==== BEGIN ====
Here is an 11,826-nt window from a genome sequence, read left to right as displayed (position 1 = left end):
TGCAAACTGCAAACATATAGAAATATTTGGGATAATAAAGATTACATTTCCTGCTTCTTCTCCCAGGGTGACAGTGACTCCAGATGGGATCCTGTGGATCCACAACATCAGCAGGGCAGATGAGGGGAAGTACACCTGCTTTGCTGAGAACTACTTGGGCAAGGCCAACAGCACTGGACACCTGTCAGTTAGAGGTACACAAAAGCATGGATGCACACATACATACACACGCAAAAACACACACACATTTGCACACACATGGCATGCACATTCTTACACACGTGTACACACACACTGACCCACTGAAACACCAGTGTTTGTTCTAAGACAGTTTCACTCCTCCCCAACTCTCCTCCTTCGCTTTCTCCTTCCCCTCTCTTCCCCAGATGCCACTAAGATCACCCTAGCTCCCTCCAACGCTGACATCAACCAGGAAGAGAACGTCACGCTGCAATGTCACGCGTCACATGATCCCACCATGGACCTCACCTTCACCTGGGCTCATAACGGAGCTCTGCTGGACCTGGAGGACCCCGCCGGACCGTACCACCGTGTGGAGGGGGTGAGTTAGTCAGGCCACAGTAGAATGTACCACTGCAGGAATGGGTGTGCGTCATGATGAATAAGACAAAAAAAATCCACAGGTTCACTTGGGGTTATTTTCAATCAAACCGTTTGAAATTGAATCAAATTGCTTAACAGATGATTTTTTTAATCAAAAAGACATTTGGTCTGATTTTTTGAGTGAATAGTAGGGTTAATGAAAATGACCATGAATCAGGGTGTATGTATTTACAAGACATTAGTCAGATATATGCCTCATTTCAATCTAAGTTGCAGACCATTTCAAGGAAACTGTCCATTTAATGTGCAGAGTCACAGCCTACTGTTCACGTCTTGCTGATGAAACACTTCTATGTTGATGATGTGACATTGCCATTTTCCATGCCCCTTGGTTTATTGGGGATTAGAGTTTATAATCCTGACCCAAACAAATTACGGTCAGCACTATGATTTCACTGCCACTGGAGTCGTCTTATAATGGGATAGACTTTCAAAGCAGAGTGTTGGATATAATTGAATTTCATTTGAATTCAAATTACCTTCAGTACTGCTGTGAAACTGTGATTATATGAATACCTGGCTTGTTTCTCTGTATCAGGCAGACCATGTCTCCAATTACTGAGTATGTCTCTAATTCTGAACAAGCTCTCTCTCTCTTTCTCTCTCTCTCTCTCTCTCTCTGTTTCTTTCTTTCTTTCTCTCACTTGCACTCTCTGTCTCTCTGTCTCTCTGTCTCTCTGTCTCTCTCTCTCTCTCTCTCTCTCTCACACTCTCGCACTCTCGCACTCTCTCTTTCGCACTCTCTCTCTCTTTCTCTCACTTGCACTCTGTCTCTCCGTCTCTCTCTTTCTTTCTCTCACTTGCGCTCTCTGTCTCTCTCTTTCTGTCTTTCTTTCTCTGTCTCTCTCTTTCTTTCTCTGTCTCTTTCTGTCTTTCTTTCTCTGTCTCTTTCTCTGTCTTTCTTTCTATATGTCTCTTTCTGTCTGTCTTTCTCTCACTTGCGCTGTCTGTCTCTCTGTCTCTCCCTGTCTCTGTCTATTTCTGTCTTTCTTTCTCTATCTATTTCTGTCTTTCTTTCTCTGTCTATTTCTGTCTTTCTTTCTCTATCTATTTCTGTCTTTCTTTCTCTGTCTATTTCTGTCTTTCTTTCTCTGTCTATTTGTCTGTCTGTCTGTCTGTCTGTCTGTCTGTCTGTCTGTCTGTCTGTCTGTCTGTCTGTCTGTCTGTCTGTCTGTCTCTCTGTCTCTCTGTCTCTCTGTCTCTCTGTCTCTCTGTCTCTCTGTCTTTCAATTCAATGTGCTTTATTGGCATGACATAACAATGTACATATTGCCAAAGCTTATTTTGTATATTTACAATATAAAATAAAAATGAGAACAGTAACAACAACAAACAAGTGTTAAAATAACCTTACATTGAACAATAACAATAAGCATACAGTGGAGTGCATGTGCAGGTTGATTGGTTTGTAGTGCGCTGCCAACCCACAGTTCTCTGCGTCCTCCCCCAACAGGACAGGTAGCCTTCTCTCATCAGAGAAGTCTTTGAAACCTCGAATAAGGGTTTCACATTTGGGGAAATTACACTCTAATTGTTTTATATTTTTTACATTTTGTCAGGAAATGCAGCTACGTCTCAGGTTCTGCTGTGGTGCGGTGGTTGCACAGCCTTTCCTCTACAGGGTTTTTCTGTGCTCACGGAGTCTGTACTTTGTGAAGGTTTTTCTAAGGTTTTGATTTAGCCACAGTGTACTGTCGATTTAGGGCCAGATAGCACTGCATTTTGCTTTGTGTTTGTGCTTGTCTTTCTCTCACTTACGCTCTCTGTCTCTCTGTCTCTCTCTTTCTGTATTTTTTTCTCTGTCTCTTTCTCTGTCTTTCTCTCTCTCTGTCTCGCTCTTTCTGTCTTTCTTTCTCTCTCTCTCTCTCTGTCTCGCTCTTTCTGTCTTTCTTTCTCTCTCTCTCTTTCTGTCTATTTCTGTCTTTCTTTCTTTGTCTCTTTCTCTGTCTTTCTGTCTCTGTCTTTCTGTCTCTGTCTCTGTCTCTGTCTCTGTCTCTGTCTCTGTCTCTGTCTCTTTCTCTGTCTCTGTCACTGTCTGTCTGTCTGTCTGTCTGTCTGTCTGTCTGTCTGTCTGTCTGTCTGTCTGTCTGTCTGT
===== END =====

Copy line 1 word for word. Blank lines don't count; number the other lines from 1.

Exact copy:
Here is an 11,826-nt window from a genome sequence, read left to right as displayed (position 1 = left end):